Jack Diederich jackdied at
Wed Jun 10 19:59:18 EDT 2009

On Wed, Jun 10, 2009 at 6:24 PM, David Wilson<dw at> wrote:
> During a fun coding session yesterday, I came across a problem that I
> thought was already solved by itertools, but on investigation it seems
> it isn't.
> The problem is simple: given one or more ordered sequences, return
> only the objects that appear in each sequence, without reading the
> whole set into memory. This is basically an SQL many-many join.
> I thought it could be accomplished through recursively embedded
> generators, but that approach failed in the end. After posting the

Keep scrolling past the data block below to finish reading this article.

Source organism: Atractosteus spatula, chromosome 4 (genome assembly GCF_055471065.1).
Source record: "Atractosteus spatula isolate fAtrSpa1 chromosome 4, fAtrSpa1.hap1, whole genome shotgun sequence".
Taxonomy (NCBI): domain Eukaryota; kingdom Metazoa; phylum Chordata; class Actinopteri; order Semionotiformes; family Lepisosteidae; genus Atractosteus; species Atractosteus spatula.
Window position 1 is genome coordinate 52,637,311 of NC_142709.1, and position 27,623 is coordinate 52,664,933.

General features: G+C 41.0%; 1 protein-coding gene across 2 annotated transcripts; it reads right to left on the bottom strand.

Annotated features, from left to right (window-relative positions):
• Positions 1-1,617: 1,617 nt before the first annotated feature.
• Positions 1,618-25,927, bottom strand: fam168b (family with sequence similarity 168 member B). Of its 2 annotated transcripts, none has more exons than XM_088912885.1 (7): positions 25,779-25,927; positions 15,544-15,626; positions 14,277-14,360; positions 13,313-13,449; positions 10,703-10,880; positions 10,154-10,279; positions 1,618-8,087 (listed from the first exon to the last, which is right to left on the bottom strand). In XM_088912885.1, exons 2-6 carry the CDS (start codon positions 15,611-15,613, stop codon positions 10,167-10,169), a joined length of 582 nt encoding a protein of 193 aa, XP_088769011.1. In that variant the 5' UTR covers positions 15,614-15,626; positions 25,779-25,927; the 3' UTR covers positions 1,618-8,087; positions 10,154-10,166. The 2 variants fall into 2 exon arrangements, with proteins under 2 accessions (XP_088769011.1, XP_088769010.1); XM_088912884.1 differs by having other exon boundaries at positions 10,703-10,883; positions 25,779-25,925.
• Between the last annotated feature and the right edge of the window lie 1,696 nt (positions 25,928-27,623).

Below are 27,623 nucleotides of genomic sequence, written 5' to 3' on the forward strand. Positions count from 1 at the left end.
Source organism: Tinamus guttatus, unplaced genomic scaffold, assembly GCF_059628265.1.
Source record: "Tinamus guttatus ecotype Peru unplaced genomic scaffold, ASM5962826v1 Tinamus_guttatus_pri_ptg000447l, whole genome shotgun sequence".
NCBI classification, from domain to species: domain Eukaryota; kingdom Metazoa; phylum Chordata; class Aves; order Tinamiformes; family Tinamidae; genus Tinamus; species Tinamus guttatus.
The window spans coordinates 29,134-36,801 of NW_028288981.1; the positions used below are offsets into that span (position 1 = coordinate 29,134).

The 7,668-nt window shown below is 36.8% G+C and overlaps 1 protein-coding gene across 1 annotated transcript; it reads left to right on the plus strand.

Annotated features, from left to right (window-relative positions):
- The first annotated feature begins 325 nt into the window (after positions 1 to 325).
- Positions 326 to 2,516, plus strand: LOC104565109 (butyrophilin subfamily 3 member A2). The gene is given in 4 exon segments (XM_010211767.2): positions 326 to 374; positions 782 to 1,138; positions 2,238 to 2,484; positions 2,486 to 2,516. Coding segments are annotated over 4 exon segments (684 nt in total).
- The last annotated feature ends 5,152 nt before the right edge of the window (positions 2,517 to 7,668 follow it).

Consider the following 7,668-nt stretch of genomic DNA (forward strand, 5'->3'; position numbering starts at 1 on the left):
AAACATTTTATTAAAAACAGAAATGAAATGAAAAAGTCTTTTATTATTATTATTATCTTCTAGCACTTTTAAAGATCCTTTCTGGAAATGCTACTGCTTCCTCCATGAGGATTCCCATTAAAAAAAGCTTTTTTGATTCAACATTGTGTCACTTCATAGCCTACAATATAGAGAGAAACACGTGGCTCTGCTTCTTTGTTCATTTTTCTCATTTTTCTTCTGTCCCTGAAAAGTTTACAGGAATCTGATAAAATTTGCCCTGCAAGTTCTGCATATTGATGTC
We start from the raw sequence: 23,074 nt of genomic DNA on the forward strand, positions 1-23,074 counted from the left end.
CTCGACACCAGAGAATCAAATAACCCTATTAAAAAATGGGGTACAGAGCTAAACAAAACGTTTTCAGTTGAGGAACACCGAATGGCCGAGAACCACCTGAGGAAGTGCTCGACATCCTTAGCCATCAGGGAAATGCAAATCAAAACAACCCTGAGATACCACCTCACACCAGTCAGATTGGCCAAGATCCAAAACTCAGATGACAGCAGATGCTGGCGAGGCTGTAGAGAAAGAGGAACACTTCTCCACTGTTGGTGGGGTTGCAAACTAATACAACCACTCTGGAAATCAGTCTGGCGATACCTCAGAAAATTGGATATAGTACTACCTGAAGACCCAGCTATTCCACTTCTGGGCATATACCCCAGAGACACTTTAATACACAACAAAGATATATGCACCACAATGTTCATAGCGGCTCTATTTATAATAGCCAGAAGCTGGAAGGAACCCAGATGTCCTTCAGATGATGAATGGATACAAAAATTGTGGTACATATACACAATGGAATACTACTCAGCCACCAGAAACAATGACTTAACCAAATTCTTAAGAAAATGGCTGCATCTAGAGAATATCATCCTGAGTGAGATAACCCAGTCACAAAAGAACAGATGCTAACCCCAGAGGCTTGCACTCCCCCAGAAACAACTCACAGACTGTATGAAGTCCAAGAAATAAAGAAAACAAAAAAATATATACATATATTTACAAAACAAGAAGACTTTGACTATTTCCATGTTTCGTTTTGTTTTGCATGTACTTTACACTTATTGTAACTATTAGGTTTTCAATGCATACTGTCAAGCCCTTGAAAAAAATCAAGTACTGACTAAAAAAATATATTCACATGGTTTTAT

> question to Stack Overflow[0], Martin Geisler proposed a wonderfully
> succinct and reusable solution (see below, or pretty printed at the
> Stack Overflow URL).

Here's my version;  keep a list of (curr_val, iterator) tuples and
operate on those.

def intersect(seqs):
   iter_pairs = [(, it) for (it) in map(iter, seqs)]
   while True:
       min_val = min(iter_pairs)[0]
       max_val = max(iter_pairs)[0]
       if min_val == max_val:
           yield min_val
           max_val += 1 # everybody advances
       for i, (val, it) in enumerate(iter_pairs):
           if val < max_val:
               iter_pairs[i] = (, it)
   # end while True

Interestingly you don't need to explicitly catch StopIteration and
return because only the top level is a generator.  So both lines where are called will potentially end the loop.
I also tried using a defaultdict(list) as the main structure; it
worked but was uglier by far { curr_val => [it1, it2, ..]} with dels
and appends.


ps, woops, I forgot to hit reply all the first time.

More information about the Python-list mailing list